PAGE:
If the exception thrown by the method (contained in the InvocationTargetException) have the potential to be interesting to you, you could make it the wrapper a different subclass of unchecked exception or create a specific checked exception subclass for it, but wrap things like the ClassCastException in unchecked exceptions.

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Thanks! I was thinking of something similar, much like what jwachter suggested. I would basically throw a custom exception, or throw a runtime exception, depending on the exception type that was caught. –  Brian Reindel Aug 19 '10 at 14:04

To use throws Exception is always a bad idea. In your case you have to consider the following things.

  1. Can I recover from the error at the next imediate level? If so use all the different exceptions for clarity.
  2. Can I recover from the error some levels up? If so use a wrapper exception because it would pollute all methods on the way up with technical details to use the explicit ones.
  3. I can't recover from the error or it happens in a completely different place/many levels above. If wrap each exception into RuntimeException or a custom ReflectionFailedRuntimeException to avoid technical exceptions leaking throughout your application.

Alos, normally you should code it in a way that you can expect the reflection to work in most cases without Exceptions, so it would be also considerable to make it RuntimeException wrapping anyway.

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Thanks! Although I can see the benefit of using a custom exception that extends RuntimeException, I can't imagine a scenario in which I would be able to recover from a reflection operation unless it was an internal process. –  Brian Reindel Aug 19 '10 at 14:03
@hal10001: why? Showing a note to the user that reads "Sorry, we are unable to fulfill this request at the moment, do you want to ..." might be a reasonable solution to such a problem (depending on the application). –  Joachim Sauer Aug 19 '10 at 14:06
@hal10001: Exactly. That's why you normally just do the wrap into a RuntimeException because you cannot recover in a senseful way. You just need to make sure that the Exception provides a useful message to the user and/or logs that and how it occured. @Joachim Sauer: Showing a message in a dialog that masks the real error is not recovering :) Recovering would be for example to solve the problem and providing the user with the result without showing that an error even happened. –  Johannes Wachter Aug 19 '10 at 14:34
You should expect reflection to fail in a variety of ways, and you should handle it appropriately. Better of course, is to avoid using reflection. –  Tom Hawtin - tackline Aug 19 '10 at 18:46

Think of what you want to achieve. The caller of your method is not supposed to know you're using reflection to achieve your goal. That's none of its business. If you would just put all those exceptions in your throws clause that would break that encapsulation.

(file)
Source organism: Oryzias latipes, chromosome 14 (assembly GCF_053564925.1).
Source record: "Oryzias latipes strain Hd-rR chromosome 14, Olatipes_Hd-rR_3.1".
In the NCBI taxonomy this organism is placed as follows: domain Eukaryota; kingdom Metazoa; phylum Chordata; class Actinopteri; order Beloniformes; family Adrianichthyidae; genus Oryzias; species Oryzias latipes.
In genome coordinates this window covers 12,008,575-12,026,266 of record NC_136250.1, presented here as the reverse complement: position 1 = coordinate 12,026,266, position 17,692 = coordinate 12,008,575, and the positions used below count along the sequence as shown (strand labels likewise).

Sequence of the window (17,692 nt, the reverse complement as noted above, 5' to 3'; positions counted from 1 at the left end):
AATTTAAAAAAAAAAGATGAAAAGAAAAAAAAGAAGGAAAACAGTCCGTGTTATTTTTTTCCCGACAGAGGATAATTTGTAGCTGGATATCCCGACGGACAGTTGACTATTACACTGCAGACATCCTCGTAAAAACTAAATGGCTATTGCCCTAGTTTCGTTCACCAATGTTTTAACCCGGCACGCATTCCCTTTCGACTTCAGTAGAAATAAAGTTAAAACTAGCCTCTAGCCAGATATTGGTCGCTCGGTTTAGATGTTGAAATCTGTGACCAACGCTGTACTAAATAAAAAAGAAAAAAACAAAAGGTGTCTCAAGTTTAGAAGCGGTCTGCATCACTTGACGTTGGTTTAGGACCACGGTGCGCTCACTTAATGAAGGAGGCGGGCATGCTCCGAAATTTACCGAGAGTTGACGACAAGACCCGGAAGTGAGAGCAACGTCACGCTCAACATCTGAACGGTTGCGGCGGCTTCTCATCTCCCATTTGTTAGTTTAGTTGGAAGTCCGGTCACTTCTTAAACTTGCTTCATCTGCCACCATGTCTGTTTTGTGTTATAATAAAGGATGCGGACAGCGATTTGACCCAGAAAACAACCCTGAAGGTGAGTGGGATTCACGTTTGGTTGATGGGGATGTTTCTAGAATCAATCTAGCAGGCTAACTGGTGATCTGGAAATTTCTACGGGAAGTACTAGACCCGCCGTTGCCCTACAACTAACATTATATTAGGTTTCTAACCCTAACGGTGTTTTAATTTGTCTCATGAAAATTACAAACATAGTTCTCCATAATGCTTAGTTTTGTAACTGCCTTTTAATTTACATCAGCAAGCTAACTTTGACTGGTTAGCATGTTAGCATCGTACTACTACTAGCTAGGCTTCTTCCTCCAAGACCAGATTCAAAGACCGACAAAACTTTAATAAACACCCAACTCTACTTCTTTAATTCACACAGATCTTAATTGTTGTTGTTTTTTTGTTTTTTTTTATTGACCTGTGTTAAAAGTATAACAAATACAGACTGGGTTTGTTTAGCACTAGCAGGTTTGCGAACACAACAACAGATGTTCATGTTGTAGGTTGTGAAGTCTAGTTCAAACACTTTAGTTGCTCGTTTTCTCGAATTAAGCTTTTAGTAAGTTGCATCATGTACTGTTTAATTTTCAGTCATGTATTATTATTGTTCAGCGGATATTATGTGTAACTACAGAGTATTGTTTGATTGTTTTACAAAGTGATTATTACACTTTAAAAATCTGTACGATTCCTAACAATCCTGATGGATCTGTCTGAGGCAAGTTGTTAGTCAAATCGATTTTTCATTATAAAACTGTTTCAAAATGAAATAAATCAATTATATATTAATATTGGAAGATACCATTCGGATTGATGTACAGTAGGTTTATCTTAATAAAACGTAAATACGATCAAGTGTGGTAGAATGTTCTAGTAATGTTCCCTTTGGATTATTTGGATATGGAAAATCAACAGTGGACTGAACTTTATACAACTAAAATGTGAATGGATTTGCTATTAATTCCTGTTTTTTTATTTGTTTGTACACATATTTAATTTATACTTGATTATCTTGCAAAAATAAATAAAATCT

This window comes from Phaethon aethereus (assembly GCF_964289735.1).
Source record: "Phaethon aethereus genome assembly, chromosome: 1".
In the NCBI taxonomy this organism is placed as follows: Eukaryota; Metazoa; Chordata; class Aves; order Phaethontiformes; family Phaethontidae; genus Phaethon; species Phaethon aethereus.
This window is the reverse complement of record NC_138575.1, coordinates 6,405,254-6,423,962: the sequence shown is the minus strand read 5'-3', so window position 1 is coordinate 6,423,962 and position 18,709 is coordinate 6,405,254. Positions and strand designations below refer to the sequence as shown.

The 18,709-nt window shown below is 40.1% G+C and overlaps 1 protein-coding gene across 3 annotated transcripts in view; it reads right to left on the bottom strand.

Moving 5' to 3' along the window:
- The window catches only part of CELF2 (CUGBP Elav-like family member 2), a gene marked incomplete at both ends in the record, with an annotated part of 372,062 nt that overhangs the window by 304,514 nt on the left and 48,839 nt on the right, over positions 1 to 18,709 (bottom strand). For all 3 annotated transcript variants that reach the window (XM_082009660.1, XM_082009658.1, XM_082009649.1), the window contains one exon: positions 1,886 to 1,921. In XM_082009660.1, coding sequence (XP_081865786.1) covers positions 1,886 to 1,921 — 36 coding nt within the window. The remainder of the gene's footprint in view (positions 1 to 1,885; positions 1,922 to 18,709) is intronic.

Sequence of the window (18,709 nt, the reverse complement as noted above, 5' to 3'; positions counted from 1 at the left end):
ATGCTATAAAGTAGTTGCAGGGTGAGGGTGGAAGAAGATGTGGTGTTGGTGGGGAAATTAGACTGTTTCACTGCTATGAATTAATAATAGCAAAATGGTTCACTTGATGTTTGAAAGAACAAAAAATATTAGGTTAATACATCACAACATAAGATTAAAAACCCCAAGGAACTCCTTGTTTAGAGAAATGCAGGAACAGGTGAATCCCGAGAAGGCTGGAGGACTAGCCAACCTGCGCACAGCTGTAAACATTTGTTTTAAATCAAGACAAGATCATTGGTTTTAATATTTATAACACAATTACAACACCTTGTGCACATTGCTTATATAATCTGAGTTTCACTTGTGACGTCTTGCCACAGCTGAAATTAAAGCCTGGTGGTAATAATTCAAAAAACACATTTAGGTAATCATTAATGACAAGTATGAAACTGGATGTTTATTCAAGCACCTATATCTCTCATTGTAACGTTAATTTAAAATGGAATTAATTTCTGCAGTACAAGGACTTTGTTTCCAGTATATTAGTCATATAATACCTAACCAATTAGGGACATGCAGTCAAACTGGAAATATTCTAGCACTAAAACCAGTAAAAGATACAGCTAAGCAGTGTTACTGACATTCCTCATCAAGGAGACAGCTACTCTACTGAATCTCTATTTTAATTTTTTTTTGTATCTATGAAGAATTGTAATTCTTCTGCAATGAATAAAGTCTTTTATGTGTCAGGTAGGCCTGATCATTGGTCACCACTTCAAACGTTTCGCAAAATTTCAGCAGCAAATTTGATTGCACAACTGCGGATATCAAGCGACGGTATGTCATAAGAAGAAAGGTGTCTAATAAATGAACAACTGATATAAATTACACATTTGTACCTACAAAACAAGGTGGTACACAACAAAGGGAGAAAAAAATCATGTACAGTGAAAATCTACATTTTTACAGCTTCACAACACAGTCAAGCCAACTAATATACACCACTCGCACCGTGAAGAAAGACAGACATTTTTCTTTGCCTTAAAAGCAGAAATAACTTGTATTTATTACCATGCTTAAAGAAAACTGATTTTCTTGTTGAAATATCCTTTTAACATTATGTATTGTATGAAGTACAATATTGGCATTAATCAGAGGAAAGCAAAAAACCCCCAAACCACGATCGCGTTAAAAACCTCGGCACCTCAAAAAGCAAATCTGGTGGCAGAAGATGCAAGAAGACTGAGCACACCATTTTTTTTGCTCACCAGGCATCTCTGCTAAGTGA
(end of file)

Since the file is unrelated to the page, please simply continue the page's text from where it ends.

Catching these exceptions and wrapping them in your own is therefore the way to go. Then you just have to decide which exception to throw. Exception itself is a very bad idea (I'm of the opinion it should even be abstract to suggest that) The type of the exception should be related to the problem.

Throw an exception that relates to what you're trying to do and to why it failed (if it failed because a given argument is inappropriate, IllegalArgumentException would be one). Also make an informed decision on whether you would like to throw a checked or an unchecked exception (RuntimeException).

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I would in some cases.

The normal way I would decide is look at what methods calling someMethod() would expect or reasonably be expected to know. So if someMethod() was doing something IO related I'd throw an IOException, if it was related to a library I was writing I might throw a custom exception..

I'd only throw the individual exceptions if the callers of someMethod() would reasonably be expected to know it used reflection for its implementation.

I guess the key question is "If someMethod() didn't use reflection, and something went wrong, what would it do?" That will normally give you the answer.

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Thats still an acceptable policy if you are collecting all exceptions and throwing a custom exception of yours.

public void someMethod()
    throws MyCustomException {

try {

    // do a bunch of reflection...

} catch(ClassCastException classCastException) {
    MyCustomException ex1 = new MyCustomException("Some specific message.", classCastException);
// Logic to add more details to exception AND/OR handling current exception.
    throw ex1;

} catch(InvocationTargetException invocationTargetException) {

            MyCustomException ex1 = new MyCustomException("Some specific message.", classCastException);
// Logic to add more details to exception AND/OR handling current exception.
    throw ex1;


Generally catching exception should be for a reason of handling them in some way. Simply re-throwing an exception of larger scope makes no sense anywhere to me.